OHA in the Community
On May 4-5, a small contingent from the Office of Hawaiian Affairs (OHA) went on a two-day huakaʻi to the island of Kauaʻi in advance of OHA’s Board of Trustees’ (BOT) annual Kauaʻi Island Community Meeting on May 5 and Island of Kauaʻi Meeting on May 6. They visited Alakoko Fishpond, the Hanapēpē salt ponds, the Hoʻomana Thrift Store and Training Center, and Hui O Mana Ka Puʻuwai Canoe Club to learn more about the good work these organizations are doing on their island. The team from OHA included BOT Chair Carmen “Hulu” Lindsey (Maui), Kaleiʻāina Lee (at-large), Kaleihikina Akaka (Oʻahu), Luana Alapa (Molokaʻi/Lānaʻi) and Dan Ahuna (Kauaʻi/Niʻihau). Also in attendance was OHA CEO Dr. Sylvia Hussey. (Above) At Alakoko Fishpond with members of Mālama Hulēʻia. (Below) With members of Hui O Mana Ka Puʻuwai Canoe Club in Kapaʻa. – Photos: Joshua Koh & Jason Lees
VIDEO: Watch a short huakaʻi video on the Trustees’ four Kauaʻi site visits at vimeo.com/546657733.
Maunakea Working Group Members Selected
In March, the House of Representatives voted to convene a working group to develop recommendations for a governance and management structure for Maunakea.
Eight seats of the 15-member working group were reserved for Native Hawaiians – one from the Office of Hawaiian Affairs – and seven others selected from a pool of applicants by House Speaker Scott Saiki.
The following individuals were selected to represent the interests of Native Hawaiians: attorney Jocelyn Doane, Dr. Lui Hokoana, Dr. Pualani Kanahele, Lanakila Manguil, Brialyn Onodera, Shane Palacat-Nelsen, and Dr. Noe Noe Wong-Wilson. OHA Chief Advocate Sterling Wong will represent the agency.
The working group will also include representatives from the state House Mark Nakashima (working group chair), Ty Cullen, Stacelynn Eli and David Tarnas, Robert Masuda from the Board of Land and Natural Resources, Bonnie Irwin of UH Hilo, and Rich Matsuda, interim chief operating officer at W. M. Keck Observatory.
Beamer to Serve as Inaugural Endowed Chair
UH Mānoa’s Hawaiʻinuiākea School of Hawaiian Knowledge has named Kamanamaikalani Beamer as its inaugural Dana Naone Hall Endowed Chair in Hawaiian Studies, Literature, and the Environment effective August 2021. The newly established position is named in honor of the revered poet and Kanaka Maoli environmental activist.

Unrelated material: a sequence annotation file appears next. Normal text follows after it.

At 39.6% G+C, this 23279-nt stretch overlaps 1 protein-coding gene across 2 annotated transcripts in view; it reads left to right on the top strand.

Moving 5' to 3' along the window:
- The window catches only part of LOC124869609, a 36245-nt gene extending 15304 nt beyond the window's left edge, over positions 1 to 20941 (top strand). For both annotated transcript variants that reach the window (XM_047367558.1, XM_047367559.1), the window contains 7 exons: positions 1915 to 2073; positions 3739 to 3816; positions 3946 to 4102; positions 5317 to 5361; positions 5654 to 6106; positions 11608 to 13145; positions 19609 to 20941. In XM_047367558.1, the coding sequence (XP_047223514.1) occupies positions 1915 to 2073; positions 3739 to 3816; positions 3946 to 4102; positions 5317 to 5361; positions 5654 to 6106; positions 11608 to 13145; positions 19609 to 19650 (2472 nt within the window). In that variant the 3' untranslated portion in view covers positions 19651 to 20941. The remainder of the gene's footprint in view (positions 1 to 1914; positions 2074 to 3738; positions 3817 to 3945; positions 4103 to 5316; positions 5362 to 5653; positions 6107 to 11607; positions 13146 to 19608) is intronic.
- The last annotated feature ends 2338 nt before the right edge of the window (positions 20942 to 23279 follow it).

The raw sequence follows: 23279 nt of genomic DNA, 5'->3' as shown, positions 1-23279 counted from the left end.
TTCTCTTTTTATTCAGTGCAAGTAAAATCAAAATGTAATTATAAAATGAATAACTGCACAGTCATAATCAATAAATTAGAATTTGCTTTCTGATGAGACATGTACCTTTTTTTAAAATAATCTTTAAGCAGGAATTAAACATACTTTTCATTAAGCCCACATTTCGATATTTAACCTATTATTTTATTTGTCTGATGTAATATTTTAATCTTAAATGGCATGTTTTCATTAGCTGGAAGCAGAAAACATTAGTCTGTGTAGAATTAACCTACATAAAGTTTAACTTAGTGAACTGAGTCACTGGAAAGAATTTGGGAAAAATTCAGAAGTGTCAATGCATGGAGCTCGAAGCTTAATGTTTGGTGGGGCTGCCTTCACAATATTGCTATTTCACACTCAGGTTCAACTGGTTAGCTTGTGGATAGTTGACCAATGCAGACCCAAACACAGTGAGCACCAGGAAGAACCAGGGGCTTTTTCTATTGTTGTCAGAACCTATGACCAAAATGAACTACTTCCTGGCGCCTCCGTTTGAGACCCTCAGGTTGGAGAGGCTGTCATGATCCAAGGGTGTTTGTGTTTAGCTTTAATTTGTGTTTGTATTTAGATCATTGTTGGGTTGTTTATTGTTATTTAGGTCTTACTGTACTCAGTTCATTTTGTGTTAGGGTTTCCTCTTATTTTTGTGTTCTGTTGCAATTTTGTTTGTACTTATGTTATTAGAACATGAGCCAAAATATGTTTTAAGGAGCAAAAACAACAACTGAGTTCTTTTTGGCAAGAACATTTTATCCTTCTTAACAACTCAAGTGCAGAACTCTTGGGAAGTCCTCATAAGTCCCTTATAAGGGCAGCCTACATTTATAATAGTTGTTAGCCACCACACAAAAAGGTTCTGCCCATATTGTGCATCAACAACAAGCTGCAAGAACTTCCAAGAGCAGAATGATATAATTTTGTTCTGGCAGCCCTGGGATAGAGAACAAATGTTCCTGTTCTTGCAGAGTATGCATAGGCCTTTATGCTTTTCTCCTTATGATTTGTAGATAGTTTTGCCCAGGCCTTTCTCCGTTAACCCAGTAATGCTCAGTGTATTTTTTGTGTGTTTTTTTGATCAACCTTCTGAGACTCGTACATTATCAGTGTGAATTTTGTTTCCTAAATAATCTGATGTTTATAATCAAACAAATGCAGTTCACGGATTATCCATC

Beamer is a professor at Kamakakūokalani Center for Hawaiian Studies and at the William S. Richardson School of Law.
The Endowed Chair position was created to teach and inspire students to perpetuate Hawaiian knowledge and contribute Indigenous land and resource management research in Hawaiʻi to push for policy change. Naone Hall, the chair’s namesake, has worked for decades to protect Hawaiian burial sites, primarily on Maui.
Bipartisan Bill Introduced to Support Native Languages
The Senate Committee on Indian Affairs, headed by Hawaiʻi’s Sen. Brian Schatz, introduced the Durbin Feeling Native American Languages Act of 2021. This bipartisan legislation marks the 30th anniversary of the Native American Languages Act by ensuring federal efforts meet the goal of respecting and supporting the use of Native languages.
Named after Durbin Feeling, a renowned Cherokee linguist and Vietnam veteran who passed away on Aug. 19, 2020, the bill would improve federal agencies’ coordination in support of Native American languages. It would also authorize a federal survey of native language use and programmatic needs every five years to serve as “health checks” to allow native communities and Congress to target federal resources for Native American languages more effectively.
Trask Elected to Prestigious National Society
One of academia’s highest honors has been awarded to UH Mānoa Professor Emerita Haunani-Kay Trask, who was recently elected to the American Academy of Arts and Sciences, one of the nation’s oldest and most prestigious honorary societies.
Founded in 1780, the academy recognizes extraordinary people who help solve the world’s most urgent challenges and contribute to the common good. Trask will join other notable individuals, including Charles Darwin, John F. Kennedy, Martin Luther King, Jr., and more than 250 Nobel and Pulitzer Prize winners.